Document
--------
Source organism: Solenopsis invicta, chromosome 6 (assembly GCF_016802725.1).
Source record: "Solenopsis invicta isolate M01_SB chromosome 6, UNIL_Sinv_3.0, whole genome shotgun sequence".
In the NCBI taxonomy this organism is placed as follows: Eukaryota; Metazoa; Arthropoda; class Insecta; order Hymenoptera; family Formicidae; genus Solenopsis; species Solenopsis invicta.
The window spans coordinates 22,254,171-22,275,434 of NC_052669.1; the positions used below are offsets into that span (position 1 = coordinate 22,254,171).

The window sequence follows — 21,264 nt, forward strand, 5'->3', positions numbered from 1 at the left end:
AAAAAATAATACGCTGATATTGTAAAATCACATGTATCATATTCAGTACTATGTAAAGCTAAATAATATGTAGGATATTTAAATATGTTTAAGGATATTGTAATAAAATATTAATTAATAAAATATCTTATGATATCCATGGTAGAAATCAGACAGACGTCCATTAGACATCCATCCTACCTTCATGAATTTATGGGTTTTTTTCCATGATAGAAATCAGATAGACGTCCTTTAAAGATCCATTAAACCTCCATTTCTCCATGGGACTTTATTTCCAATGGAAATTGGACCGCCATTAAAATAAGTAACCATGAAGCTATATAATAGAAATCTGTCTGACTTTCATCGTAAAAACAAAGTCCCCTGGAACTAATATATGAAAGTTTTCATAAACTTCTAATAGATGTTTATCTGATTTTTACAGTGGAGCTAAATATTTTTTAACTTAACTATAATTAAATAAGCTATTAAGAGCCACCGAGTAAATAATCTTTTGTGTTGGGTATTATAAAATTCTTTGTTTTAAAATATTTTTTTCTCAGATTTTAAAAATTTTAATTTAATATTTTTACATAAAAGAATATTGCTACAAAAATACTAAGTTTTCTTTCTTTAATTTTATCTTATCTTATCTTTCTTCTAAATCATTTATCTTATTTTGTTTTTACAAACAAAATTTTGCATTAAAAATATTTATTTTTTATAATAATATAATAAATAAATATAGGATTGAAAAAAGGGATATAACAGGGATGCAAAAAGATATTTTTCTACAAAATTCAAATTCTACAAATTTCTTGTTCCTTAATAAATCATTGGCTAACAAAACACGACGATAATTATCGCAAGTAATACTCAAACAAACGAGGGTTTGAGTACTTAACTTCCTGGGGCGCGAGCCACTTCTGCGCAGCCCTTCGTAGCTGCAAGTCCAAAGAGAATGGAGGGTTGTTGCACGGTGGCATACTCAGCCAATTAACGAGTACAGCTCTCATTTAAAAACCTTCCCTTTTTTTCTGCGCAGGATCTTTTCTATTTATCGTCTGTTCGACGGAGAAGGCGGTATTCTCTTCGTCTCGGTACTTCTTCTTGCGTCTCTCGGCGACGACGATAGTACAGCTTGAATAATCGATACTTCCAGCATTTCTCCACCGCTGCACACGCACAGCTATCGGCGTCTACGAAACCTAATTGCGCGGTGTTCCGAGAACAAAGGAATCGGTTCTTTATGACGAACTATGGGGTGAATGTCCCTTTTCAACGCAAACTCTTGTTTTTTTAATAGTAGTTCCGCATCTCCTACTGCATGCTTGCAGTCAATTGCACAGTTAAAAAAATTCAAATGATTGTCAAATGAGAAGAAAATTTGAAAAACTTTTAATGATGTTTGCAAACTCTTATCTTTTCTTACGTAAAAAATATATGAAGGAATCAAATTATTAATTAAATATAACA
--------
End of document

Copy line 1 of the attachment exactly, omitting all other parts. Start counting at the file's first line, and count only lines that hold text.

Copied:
Source organism: Solenopsis invicta, chromosome 6 (assembly GCF_016802725.1).